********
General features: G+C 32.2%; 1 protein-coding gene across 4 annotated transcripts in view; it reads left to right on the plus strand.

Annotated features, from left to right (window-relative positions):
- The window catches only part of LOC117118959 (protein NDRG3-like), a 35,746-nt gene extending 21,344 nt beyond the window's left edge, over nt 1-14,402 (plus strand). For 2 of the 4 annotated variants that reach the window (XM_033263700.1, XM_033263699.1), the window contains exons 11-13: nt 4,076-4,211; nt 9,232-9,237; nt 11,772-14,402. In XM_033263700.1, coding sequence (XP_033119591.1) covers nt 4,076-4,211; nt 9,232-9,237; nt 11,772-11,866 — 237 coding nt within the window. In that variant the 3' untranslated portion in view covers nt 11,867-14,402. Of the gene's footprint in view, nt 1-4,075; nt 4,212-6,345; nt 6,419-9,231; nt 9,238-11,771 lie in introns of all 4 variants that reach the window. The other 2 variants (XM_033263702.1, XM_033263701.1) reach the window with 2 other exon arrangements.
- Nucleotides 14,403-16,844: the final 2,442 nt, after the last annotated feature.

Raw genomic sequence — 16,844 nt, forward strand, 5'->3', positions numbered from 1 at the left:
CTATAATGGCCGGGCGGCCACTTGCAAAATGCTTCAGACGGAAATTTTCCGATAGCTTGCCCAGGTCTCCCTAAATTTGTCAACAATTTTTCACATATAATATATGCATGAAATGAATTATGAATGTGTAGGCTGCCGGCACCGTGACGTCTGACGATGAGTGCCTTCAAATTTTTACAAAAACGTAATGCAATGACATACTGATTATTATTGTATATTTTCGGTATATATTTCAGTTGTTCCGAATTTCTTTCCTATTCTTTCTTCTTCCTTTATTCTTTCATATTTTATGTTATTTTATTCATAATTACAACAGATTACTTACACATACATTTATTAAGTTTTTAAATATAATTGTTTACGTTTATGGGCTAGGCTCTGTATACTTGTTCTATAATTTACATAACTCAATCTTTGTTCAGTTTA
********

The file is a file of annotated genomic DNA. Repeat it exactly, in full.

General features: G+C 32.2%; 1 protein-coding gene across 4 annotated transcripts in view; it reads left to right on the plus strand.

Annotated features, from left to right (window-relative positions):
- The window catches only part of LOC117118959 (protein NDRG3-like), a 35,746-nt gene extending 21,344 nt beyond the window's left edge, over nt 1-14,402 (plus strand). For 2 of the 4 annotated variants that reach the window (XM_033263700.1, XM_033263699.1), the window contains exons 11-13: nt 4,076-4,211; nt 9,232-9,237; nt 11,772-14,402. In XM_033263700.1, coding sequence (XP_033119591.1) covers nt 4,076-4,211; nt 9,232-9,237; nt 11,772-11,866 — 237 coding nt within the window. In that variant the 3' untranslated portion in view covers nt 11,867-14,402. Of the gene's footprint in view, nt 1-4,075; nt 4,212-6,345; nt 6,419-9,231; nt 9,238-11,771 lie in introns of all 4 variants that reach the window. The other 2 variants (XM_033263702.1, XM_033263701.1) reach the window with 2 other exon arrangements.
- Nucleotides 14,403-16,844: the final 2,442 nt, after the last annotated feature.

Raw genomic sequence — 16,844 nt, forward strand, 5'->3', positions numbered from 1 at the left:
CTATAATGGCCGGGCGGCCACTTGCAAAATGCTTCAGACGGAAATTTTCCGATAGCTTGCCCAGGTCTCCCTAAATTTGTCAACAATTTTTCACATATAATATATGCATGAAATGAATTATGAATGTGTAGGCTGCCGGCACCGTGACGTCTGACGATGAGTGCCTTCAAATTTTTACAAAAACGTAATGCAATGACATACTGATTATTATTGTATATTTTCGGTATATATTTCAGTTGTTCCGAATTTCTTTCCTATTCTTTCTTCTTCCTTTATTCTTTCATATTTTATGTTATTTTATTCATAATTACAACAGATTACTTACACATACATTTATTAAGTTTTTAAATATAATTGTTTACGTTTATGGGCTAGGCTCTGTATACTTGTTCTATAATTTACATAACTCAATCTTTGTTCAGTTTA